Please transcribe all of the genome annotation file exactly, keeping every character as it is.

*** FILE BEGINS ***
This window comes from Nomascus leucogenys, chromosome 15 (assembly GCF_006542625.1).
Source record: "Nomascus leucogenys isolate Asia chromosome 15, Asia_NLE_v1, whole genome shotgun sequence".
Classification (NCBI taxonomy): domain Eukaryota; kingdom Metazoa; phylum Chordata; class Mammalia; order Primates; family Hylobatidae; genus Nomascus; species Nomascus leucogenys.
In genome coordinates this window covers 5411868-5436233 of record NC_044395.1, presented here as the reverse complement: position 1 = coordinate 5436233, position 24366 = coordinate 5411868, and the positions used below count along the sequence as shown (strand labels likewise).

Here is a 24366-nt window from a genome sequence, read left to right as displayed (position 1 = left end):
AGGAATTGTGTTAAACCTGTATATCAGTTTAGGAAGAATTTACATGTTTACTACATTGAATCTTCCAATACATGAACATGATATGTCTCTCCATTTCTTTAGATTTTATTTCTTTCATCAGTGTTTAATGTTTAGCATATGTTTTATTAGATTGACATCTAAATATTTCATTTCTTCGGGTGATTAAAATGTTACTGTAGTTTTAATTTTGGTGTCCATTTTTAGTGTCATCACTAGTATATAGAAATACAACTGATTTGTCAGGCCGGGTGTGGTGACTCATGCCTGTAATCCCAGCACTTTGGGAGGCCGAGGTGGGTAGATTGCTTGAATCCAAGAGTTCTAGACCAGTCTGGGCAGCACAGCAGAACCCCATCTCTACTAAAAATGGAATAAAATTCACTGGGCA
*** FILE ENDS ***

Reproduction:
This window comes from Nomascus leucogenys, chromosome 15 (assembly GCF_006542625.1).
Source record: "Nomascus leucogenys isolate Asia chromosome 15, Asia_NLE_v1, whole genome shotgun sequence".
Classification (NCBI taxonomy): domain Eukaryota; kingdom Metazoa; phylum Chordata; class Mammalia; order Primates; family Hylobatidae; genus Nomascus; species Nomascus leucogenys.
In genome coordinates this window covers 5411868-5436233 of record NC_044395.1, presented here as the reverse complement: position 1 = coordinate 5436233, position 24366 = coordinate 5411868, and the positions used below count along the sequence as shown (strand labels likewise).

Here is a 24366-nt window from a genome sequence, read left to right as displayed (position 1 = left end):
AGGAATTGTGTTAAACCTGTATATCAGTTTAGGAAGAATTTACATGTTTACTACATTGAATCTTCCAATACATGAACATGATATGTCTCTCCATTTCTTTAGATTTTATTTCTTTCATCAGTGTTTAATGTTTAGCATATGTTTTATTAGATTGACATCTAAATATTTCATTTCTTCGGGTGATTAAAATGTTACTGTAGTTTTAATTTTGGTGTCCATTTTTAGTGTCATCACTAGTATATAGAAATACAACTGATTTGTCAGGCCGGGTGTGGTGACTCATGCCTGTAATCCCAGCACTTTGGGAGGCCGAGGTGGGTAGATTGCTTGAATCCAAGAGTTCTAGACCAGTCTGGGCAGCACAGCAGAACCCCATCTCTACTAAAAATGGAATAAAATTCACTGGGCA